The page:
Kamir drew a deep breath and let it out slowly. He could do this. He passed people in the halls all the time, this was no different. No doubt they'd completely ignore him, anyway. He reached up to touch the flowers in his hair, whispered a prayer for luck, and headed down the hall, keeping his hands loosely as his sides no matter how badly he wanted to cling to his satchel strap for comfort.
One of the palace guards, a short, stocky man with pale hair and eyes, noticed him first. Kamir smiled. "Merry morning." His heart sped up again as Jader turned, and it was more gratifying than Kamir would ever admit that recognition filled his face. His smile widened as he met Jader's soft, pretty brown eyes. "Merry—"
"Where did you get those flowers?" the pale-haired guard demanded.
"What?" Kamir stopped, eye snapping back to the guard.
"Those flowers in your hair are from the wild flower garden," said the second guard. "You're not allowed to pick them."
Kamir flushed. "I-I didn't. They were lying on the ground, the wind and passerby are always knocking some of the bunches loose."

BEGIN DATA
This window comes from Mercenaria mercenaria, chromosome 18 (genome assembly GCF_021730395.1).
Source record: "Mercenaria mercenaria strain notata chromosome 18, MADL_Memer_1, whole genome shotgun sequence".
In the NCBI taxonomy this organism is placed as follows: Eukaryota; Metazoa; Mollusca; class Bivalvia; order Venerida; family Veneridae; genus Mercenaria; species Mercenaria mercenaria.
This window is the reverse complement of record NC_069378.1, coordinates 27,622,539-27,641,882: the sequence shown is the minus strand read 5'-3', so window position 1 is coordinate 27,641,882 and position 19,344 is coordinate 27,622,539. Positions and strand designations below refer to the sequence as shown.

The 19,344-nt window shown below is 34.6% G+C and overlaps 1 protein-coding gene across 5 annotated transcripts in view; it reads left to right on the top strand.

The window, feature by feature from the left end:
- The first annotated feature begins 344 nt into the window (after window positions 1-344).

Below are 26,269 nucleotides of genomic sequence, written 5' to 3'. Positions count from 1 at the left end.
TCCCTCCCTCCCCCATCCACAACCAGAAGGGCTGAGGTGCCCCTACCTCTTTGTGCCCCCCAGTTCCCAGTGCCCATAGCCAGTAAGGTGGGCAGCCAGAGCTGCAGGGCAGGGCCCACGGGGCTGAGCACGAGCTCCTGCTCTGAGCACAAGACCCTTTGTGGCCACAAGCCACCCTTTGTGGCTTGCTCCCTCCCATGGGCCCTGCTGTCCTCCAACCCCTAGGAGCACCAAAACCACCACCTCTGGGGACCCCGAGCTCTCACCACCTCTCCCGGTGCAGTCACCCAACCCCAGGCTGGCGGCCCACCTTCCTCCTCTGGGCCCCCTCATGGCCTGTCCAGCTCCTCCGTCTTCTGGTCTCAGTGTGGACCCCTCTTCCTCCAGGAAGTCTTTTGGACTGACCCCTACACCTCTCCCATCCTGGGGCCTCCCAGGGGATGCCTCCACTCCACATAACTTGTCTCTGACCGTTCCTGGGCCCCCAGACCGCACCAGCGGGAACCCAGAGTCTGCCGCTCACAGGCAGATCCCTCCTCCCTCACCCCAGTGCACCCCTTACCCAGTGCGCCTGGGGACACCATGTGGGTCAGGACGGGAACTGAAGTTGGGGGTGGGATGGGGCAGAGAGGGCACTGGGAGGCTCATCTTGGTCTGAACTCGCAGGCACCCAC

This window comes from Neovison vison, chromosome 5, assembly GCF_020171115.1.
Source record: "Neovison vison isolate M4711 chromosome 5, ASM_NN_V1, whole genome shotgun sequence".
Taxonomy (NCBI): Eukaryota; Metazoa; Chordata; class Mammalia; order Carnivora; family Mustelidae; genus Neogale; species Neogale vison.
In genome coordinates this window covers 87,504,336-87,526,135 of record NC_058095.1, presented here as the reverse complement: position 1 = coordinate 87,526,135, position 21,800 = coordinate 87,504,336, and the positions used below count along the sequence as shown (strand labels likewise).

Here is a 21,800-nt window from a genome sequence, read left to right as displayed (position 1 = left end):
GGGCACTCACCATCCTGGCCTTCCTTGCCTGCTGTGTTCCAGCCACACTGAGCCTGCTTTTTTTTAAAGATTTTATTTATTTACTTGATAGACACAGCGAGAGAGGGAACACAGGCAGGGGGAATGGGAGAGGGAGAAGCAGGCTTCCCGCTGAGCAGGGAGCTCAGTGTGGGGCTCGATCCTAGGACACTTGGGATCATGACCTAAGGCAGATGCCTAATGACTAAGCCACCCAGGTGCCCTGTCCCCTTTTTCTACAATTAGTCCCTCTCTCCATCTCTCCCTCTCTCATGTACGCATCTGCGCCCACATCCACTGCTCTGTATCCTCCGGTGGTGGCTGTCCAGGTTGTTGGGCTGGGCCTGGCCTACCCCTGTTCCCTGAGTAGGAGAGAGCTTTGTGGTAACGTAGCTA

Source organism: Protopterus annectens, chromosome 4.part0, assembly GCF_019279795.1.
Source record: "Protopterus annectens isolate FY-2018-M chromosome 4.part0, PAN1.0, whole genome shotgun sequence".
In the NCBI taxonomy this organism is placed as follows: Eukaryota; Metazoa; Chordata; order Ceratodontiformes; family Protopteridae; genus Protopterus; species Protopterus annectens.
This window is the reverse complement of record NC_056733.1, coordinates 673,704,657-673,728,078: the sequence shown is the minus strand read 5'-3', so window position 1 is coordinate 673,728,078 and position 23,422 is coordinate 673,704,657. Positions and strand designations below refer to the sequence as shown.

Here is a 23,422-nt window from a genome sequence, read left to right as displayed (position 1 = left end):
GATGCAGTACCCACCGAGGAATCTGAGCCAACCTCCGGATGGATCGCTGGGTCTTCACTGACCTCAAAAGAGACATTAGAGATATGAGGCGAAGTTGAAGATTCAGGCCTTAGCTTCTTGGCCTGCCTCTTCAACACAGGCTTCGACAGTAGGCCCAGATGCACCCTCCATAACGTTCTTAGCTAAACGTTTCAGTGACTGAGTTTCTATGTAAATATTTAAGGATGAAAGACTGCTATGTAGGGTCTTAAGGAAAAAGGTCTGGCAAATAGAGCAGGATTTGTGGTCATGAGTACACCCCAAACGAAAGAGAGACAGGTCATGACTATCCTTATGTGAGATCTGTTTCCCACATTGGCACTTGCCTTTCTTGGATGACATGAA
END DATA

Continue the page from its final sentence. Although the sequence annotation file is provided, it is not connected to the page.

"So everyone who steals them says."
"You have no proof he picked them," Jader said calmly. "Aren't you being unduly harsh?"
"The gardeners file complaints frequently about flowers being stolen, to the point of damaging the gardens and causing them hours of extra work. Permanent residents have been warned not to take them for any reason, and those caught doing so will have to pay a fine—by order of the Office of the High King."
Kamir's face burned. "They were lying on the ground, I've picked them up before. I didn't realize the rules against that had changed."
Jader frowned. "Is this really necessary?"